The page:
Aluminium encyclopaedia

Aluminium paints

Aluminium paints are lacquers and coating materials that in addition to a paint binder (mostly synthetic resin) contain aluminium powder. The powder consists of extremely fine flakes and is the substance responsible for the colour, the pigment, and the colour is thus silver-white or -grey. Once they have been applied, the flakes arrange themselves in the binder parallel to each other in a thin coating consisting of five to ten layers. As the flakes overlap each other and are only joined to each other by extremely fine layers of the binder, moisture and corrosive substances have to go a long way to penetrate to the base material - which means there is good resistance to weathering and corrosion. Moreover the high reflectance means that aluminium paints reflect 60 to 75 per cent of incident light and heat rays.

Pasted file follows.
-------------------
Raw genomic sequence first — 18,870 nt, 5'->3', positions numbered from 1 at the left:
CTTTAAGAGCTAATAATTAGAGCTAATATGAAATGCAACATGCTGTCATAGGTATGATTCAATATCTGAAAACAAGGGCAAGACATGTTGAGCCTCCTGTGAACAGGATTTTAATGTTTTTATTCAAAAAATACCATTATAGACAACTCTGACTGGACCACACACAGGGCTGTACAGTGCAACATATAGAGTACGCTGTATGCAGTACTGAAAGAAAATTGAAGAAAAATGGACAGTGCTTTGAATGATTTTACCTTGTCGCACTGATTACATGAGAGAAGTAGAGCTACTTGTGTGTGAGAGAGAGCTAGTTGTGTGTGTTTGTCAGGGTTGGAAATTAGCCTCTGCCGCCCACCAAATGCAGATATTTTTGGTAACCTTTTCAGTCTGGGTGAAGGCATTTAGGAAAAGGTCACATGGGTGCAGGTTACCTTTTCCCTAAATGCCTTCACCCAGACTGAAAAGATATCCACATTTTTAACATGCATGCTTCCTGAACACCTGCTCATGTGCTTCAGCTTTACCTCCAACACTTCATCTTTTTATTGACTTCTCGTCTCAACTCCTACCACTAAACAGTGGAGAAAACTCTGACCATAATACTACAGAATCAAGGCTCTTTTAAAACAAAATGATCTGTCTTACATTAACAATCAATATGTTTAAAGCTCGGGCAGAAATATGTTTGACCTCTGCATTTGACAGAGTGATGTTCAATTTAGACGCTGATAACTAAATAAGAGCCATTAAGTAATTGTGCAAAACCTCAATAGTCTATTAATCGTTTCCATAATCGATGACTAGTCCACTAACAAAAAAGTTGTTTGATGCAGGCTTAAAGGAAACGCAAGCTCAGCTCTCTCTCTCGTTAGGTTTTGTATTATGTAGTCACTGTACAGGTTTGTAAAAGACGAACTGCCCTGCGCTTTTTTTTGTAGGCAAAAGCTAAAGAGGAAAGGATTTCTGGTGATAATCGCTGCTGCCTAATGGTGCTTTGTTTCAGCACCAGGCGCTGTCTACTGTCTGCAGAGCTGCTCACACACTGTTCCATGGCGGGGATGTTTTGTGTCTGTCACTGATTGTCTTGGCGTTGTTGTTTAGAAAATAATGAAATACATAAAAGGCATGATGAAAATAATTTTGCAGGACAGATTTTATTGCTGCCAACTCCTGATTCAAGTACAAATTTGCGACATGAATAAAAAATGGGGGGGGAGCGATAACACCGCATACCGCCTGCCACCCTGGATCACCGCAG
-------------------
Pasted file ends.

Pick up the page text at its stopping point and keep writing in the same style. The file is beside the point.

Depending on the binder, these properties result in paints (primary, intermediate and top coats) with special qualities for different purposes, above all for the protection of iron and steel, but also for timber and brickwork.

  • Very good corrosion resistance coupled with high reflectance, also for ultraviolet radiation - for protective coatings on piping and tanks in the open.
  • Decorative metallic appearance (metallic look) - for example, for painting road vehicles.
  • Highly resistant to heat - for coatings on industrial furnaces.
  • High reflectance of heat radiation - for the thermal insulation of roofs, goods wagons and storage tanks having temperature-sensitive contents (it remains noticeably cooler under aluminium paints than under coatings of other paints).